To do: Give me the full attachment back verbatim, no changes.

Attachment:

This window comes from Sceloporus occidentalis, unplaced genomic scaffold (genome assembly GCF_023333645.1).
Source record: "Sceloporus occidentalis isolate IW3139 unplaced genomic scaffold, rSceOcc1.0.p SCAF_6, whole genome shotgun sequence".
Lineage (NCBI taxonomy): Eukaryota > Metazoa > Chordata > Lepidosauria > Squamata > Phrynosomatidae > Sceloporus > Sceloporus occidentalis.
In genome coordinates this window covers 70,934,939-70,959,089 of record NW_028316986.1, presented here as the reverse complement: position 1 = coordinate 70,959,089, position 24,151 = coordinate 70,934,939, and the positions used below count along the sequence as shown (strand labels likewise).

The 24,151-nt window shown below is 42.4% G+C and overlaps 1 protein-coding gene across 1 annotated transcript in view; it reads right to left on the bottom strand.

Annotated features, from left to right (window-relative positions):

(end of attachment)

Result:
This window comes from Sceloporus occidentalis, unplaced genomic scaffold (genome assembly GCF_023333645.1).
Source record: "Sceloporus occidentalis isolate IW3139 unplaced genomic scaffold, rSceOcc1.0.p SCAF_6, whole genome shotgun sequence".
Lineage (NCBI taxonomy): Eukaryota > Metazoa > Chordata > Lepidosauria > Squamata > Phrynosomatidae > Sceloporus > Sceloporus occidentalis.
In genome coordinates this window covers 70,934,939-70,959,089 of record NW_028316986.1, presented here as the reverse complement: position 1 = coordinate 70,959,089, position 24,151 = coordinate 70,934,939, and the positions used below count along the sequence as shown (strand labels likewise).

The 24,151-nt window shown below is 42.4% G+C and overlaps 1 protein-coding gene across 1 annotated transcript in view; it reads right to left on the bottom strand.

Annotated features, from left to right (window-relative positions):